Kate Abbott | BTW Berkshires: Read the full article
In bright sun on a mountaintop, four dancers swirl bright skirts and open their arms to the open ridges and a blue fall sky. They are performing folkloric dances from Mexico, Costa Rica and Ecuador, they explain, dances from the countries where they have family and roots, though they live here.
Four young women from Latinos Unidas de los Berkshires perform on the outdoor Leir stage at Jacob’s Pillow — and after them women their mothers’ generation from Patricia Cambi Dance, all in celebration of the woman who has helped them to find home, friendship and affirmation, and helped their children to grow.
Today BRIDGE is celebrating 15 years in action. Founder and C.E.O. Gwendolyn Van Sant has grown a creative place and a center of community that has reshaped Great Barrington and the Berkshires, people around her will testify today, and has offered resources and strength and roots far beyond the county.
This is the community you have made.’ — Sylvia Soria to Gwendolyn Van Sant, founder of BRIDGE
Silvia Soria, coordinator of BRIDGE’s Women to Women program, says to her, look around today — ‘This is the community you have made.’
On Sunday afternoon, many of the people Van Sant has touched across the years have gathered for BRIDGE’s gala, Catalyst. Love. Impact. The intent, listening crowd who have come together become a living embodiment of how far and wide BRIDGE’s reach has grown around the world.
Star Nii, an internationally acclaimed percussionist from Ghana, opens the day with the warm clap of his hands on his drum heads, and the wind stirs a high tone from his chimes.
Another drum sounds like a heartbeat, and Sunder Ashni, vision builder and steward at Mumbet Freedom Farm, sings a blessing, gathering in the crowd to call out the word for love in many languages.
Warmly and openly she invokes Mohican community and elders on their homelands, and she calls for a sense of connection, one heart, one mind, in the words of the Haudenosaunee, people of the long house, one of the oldest participatory democracies on earth.
‘Think about who you belong to, whose you are, who you are responsible to.’ — Sunder Ashni, vision builder and steward at Mumbet Freedom Farm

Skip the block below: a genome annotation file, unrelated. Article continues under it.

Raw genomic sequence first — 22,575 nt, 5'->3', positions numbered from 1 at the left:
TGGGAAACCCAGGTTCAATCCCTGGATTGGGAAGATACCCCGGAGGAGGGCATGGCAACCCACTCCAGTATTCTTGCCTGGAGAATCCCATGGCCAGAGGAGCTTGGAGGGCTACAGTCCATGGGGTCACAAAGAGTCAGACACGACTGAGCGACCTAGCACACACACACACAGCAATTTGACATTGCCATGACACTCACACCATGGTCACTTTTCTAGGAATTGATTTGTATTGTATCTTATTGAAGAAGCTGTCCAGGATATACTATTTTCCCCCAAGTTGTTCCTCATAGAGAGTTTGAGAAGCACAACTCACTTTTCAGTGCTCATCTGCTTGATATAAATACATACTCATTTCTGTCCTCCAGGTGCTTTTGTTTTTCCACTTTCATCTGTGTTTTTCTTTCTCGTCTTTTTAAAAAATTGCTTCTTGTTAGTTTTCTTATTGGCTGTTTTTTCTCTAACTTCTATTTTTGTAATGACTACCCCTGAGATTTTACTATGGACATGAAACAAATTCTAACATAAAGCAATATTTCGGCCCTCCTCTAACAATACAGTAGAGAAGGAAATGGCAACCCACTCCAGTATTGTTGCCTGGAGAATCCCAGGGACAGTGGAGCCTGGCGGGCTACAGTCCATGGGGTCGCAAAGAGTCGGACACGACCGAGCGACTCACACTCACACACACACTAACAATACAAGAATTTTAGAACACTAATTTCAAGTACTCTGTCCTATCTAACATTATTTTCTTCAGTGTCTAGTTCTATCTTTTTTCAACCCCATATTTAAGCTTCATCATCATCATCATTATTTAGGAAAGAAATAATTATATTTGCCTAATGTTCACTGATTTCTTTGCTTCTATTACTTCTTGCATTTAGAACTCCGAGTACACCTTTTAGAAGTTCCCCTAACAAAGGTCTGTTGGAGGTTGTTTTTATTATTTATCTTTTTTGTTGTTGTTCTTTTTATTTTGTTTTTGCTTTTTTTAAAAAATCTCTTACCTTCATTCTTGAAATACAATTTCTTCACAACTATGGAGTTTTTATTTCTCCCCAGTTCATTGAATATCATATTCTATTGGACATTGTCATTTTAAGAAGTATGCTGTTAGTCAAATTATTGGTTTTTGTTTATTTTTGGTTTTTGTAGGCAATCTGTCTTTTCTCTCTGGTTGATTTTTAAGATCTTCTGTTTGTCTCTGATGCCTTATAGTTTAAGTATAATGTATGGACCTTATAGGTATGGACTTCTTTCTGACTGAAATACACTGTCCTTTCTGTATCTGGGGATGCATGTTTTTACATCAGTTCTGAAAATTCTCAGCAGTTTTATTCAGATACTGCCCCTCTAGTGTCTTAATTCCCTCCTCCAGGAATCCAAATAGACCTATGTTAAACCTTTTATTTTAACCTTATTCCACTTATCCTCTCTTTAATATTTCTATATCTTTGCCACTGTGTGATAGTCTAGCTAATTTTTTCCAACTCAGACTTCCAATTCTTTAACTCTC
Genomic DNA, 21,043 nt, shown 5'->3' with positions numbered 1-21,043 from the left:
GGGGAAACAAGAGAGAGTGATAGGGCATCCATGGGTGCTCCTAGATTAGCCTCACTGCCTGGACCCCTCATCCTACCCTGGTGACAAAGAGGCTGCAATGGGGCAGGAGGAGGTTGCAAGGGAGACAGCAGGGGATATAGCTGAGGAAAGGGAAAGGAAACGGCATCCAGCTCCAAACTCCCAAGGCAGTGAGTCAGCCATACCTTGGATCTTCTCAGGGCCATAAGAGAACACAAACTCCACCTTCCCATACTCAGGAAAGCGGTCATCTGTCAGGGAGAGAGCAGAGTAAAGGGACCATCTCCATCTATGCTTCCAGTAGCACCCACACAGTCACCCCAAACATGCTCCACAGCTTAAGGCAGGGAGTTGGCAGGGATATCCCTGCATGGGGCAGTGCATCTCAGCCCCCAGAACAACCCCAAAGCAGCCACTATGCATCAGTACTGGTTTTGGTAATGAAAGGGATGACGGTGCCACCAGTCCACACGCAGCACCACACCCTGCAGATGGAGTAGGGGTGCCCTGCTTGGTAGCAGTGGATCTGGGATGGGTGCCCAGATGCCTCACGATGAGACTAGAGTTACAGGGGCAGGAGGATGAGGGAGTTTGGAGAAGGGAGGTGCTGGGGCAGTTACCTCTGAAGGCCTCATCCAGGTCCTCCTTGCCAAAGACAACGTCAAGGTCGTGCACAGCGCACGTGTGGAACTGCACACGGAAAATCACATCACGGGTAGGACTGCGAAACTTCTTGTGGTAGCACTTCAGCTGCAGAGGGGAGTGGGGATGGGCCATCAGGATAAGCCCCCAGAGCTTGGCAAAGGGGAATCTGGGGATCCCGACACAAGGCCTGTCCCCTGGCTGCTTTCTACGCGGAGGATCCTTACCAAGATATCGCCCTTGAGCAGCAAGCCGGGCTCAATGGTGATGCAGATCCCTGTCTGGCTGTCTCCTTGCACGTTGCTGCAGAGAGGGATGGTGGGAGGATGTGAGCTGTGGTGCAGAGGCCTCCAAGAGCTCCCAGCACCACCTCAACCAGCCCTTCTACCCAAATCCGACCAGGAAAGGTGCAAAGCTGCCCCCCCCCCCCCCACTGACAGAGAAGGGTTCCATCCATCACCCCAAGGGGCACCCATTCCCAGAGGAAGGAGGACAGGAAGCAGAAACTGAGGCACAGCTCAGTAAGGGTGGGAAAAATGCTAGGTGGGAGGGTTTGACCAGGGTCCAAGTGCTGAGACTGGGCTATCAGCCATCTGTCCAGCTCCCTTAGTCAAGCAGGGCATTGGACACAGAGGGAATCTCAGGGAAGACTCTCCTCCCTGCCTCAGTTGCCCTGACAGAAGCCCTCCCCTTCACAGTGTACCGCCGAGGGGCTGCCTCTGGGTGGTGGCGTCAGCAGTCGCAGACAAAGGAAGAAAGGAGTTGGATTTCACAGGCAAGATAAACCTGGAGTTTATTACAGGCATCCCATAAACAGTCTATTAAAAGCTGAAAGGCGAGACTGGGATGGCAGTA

She invites her listeners to rest a hand on their heart and think of the people and places close to them … and then turn to someone near them and share what they’re thinking.
“Think about who you belong to, whose you are, who you are responsible to,” she says.
And then a traveler to Ghana picks up the mic. Jeffrey Allen Peck, the great grandson of W.E.B. DuBois, has performed as his great grandfather in the country where DuBois lived at the end of his life and is buried.
Peck is traveling the world right now, he says, performing as his great grandfather in the new play Justice on Trial by Dr. Chad Everette Lawson Cooper and actor Alicia Robinson Cooper, and he speaks warmly of a growing relationship with BRIDGE across more than eight years, and a continuing legacy of activism.
“It’s hard to talk about someone like my great grandfather and all he’s done,” Peck says, “and when I think of all the people he has brought together — I think of his work with Crisis Magazine.”
Crisis is the official publication of the NAACP, which DuBois co-founded. He created the magazine in 1910 and acted as editor through 1934. Peck sees his work as instrumental — DuBois created a forum where Black folk across the country could read about people in their community and become inspired.
“Gwendolyn is doing the same,” he said, “all over the country.”
‘My great grandfather brought people together … and Gwendolyn is doing the same, all over the country.’ — Jeffrey Allen Peck, great grandson of W.E.B. DuBois